[I was finishing my presentation to the BC government Finance Committee for their 2015 budget the other day. Now Simushir has begun to threaten ecological disaster. That puts a new context in here as I submit my ideas today. I'm very concerned about the next few hours, weeks and decades.]
BC Must Take the Lead in Building the Post-Carbon Energy Infrastructure
On this final day of the 2015 budget submission, the Simushir is adrift off Haida Gwaii and may create Canada’s first massive oil ecological disaster. This should frame our discussion about energy, climate change and the environment, and how BC’s budget should promote a new energy paradigm, starting this month.
- Carbon-based energy extraction leads to climate breakdown. Science is clear on this.
- Subsidizing and investing in oil, gas and coal impede efforts to help prevent climate breakdown.
- More of BC’s and Canada’s population will oppose further carbon energy production after today assuming the Simushir does not spill oil. If it does, even more people will turn against carbon energy development. The political capital available in moving past carbon energy right now is beyond anything that you have ever imagined. How could you resist?
- Subsidizing and investing in building an energy infrastructure that doesn’t rely on carbon energy sources will put BC ahead of most other jurisdictions in North America.
- The IMF estimated Canadian carbon energy subsidies at $34 billion/year. If just a portion of that were diverted into building the post-carbon energy infrastructure, we can see profound positive climate implications by the end of the decade, as well as build and fund a provincial poverty reduction plan while we’re at it.
- The LNG mythology of a $trillion sector with tens of billions in government revenue is a mirage.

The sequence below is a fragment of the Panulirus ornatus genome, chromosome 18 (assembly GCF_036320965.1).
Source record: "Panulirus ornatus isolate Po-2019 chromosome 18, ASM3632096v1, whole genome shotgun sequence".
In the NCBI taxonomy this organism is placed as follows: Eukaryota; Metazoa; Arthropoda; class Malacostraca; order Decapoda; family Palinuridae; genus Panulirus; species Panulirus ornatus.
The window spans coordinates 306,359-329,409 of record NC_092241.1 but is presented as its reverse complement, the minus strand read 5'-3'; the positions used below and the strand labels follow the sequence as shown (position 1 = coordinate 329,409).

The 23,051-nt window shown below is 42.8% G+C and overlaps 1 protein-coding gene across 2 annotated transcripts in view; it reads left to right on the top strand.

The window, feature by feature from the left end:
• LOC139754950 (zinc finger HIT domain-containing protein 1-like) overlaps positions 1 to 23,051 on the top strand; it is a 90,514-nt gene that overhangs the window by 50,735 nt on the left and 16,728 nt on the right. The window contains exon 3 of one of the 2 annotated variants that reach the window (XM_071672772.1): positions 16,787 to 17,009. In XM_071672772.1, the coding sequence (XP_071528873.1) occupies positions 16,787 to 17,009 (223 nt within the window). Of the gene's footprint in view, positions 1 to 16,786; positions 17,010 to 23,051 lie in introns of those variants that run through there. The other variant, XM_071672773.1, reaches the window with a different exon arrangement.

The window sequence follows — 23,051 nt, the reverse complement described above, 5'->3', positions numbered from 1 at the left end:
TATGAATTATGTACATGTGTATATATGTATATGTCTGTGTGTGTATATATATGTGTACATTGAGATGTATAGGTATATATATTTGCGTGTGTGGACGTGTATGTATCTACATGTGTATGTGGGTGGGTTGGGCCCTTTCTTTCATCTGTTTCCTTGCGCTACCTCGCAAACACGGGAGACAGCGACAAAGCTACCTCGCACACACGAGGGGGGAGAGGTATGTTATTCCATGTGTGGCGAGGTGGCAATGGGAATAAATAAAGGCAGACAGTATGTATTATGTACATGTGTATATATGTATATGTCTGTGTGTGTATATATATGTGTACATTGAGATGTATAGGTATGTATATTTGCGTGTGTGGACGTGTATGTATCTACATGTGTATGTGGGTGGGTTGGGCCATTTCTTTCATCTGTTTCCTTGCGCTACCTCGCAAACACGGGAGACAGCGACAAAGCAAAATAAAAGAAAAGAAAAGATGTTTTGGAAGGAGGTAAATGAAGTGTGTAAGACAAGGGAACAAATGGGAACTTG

- LNG development, along with coal and oil, leads to more climate change.
- LNG production wastes our clean, post-carbon energy production.
- The LNG market we seek has many competitors, some of whom are closer to our clients.
- LNG government royalties are dependent on asserting or negotiating a fruitful tax structure.
- BC’s global bargaining position in negotiating a fruitful tax structure is weak compared to other producers and clients.
- Oil spills and ecological disasters are bad.
- There is no world class disaster response capacity, and there never has been. There certainly isn’t one today off the coast of Haida Gwaii.
- While there are potential new jobs in expanding and operating a carbon-based energy infrastructure, there are far more jobs and far less climate risk with expanding the post-carbon energy infrastructure.
- In a 2012 Blue Green Canada study, we learn that if we diverted $1.3 billion in current federal oil subsidies to the post-carbon energy infrastructure, we can create 18,000-20,000 jobs instead of just 3,000 jobs in the oil industry. See Figure 1 below.
- The US National Resources Defense Council has promoted clean energy initiatives, including from the Political Economy Research Institute. There will be far more jobs coming from post-carbon energy infrastructure jobs than carbon energy, and this graphic doesn’t even include hydro, which is abundant in BC. See Figures 2 and 3 below.
- So, we need to scale down our oil, gas and coal sectors.
- We need to use the scientific and technical knowledge we already have to plan a new energy and transportation infrastructure. Most of the heavy lifting is already done.
- We need to create smart hydro and fix the inefficiencies and poor policy surrounding the run of the river private power projects.
- We need to continue delaying the Site C dam. We simply don’t need it. We do, however, need the land to enhance BC’s and Canada’s food security and resiliency.
- We need to restore new power generation to BC Hydro so all the post-carbon energy infrastructure is publicly-owned and transparently operated and not subject to the vagaries, grid collusion and corruption of markets.
- We need to ramp up solar, wind, tidal and geothermal energy generation capacity. If cloudy Germany can excel far ahead of us already in solar, we should be able to catch up.
- We need to expand our public transportation grid and take advantage of electric power in as many communities as possible. We need to embrace solar roadways.